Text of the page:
South Africa’s expenditure on tuberculosis (TB) research and development (R&D) is insignificant relative to both its
disease burden and the expenditure of some comparator countries with a minimal TB incidence. In 2010, the
country had the second highest TB incidence rate in the world (796 per 100,000 population), and the third highest
number of new TB cases (490,000 or 6% of the global total). Although it has a large TB treatment program (about
$588 million per year), TB R&D funding is small both in absolute terms and relative to its total R&D expenditure.
Given the risk and the high cost associated with drug discovery R&D, such neglect may make strategic sense.
However in this analysis it is shown that TB R&D presents a unique opportunity to the national treasuries of all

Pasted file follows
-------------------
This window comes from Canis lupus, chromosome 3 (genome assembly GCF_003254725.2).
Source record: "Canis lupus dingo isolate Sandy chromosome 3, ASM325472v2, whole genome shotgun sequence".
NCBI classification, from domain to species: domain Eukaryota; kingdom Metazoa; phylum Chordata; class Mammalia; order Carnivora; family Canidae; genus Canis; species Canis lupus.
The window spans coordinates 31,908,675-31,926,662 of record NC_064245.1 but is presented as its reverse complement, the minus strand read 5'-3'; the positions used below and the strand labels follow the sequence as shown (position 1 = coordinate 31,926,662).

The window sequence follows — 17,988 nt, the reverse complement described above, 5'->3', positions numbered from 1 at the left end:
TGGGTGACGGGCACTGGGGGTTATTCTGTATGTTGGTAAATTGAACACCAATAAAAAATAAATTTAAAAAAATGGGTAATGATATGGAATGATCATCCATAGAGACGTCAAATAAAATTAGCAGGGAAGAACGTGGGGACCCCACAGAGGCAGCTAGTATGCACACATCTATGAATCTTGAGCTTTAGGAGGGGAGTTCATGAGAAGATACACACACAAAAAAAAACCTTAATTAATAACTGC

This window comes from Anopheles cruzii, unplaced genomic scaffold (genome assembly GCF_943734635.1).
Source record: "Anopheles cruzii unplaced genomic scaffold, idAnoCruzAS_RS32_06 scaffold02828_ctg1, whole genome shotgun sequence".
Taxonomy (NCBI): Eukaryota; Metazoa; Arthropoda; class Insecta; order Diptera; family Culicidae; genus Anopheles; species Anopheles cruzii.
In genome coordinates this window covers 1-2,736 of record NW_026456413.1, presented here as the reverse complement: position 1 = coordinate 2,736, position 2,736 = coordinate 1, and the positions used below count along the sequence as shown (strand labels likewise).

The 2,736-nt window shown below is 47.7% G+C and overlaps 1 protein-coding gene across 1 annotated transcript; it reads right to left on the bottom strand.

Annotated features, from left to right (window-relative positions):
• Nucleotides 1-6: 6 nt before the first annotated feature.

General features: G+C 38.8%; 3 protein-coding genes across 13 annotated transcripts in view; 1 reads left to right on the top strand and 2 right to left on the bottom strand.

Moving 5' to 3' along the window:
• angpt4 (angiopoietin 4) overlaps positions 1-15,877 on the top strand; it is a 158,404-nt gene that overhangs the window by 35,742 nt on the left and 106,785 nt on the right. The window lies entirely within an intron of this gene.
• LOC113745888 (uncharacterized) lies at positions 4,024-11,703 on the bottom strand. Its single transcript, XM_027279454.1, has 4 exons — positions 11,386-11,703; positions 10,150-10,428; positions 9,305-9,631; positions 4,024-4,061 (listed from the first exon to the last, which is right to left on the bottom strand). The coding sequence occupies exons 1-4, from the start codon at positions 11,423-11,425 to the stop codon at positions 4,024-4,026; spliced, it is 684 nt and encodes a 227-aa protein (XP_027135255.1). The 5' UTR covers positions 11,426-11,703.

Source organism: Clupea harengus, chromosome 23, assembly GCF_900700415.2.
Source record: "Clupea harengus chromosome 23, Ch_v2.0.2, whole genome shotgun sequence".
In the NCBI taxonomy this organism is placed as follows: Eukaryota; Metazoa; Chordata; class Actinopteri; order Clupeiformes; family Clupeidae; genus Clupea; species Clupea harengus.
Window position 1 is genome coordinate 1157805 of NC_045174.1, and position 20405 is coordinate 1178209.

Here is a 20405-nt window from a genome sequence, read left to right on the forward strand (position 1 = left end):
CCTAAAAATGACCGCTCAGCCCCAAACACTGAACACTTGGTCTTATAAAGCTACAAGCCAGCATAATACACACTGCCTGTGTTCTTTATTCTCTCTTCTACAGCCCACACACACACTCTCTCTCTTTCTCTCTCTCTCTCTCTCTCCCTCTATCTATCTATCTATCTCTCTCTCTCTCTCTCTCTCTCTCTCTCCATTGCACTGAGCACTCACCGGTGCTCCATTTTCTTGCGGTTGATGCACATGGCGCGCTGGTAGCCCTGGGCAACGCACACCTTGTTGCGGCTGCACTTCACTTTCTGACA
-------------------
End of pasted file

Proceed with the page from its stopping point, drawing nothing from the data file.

high-burden countries. Using two separate estimation methods (global justice and return on investment), it is
concluded that most countries, including South Africa, are under-investing in TB R&D. Specific investment targets
for a range of countries, particularly in areas of applied research, are developed. This work supports the outcome of
the World Health Organization’s Consultative Expert Working Group on Research and Development: Financing and
Coordination, which has called for “a process leading to the negotiation of a binding agreement on R&D relevant
to the health needs of developing countries”.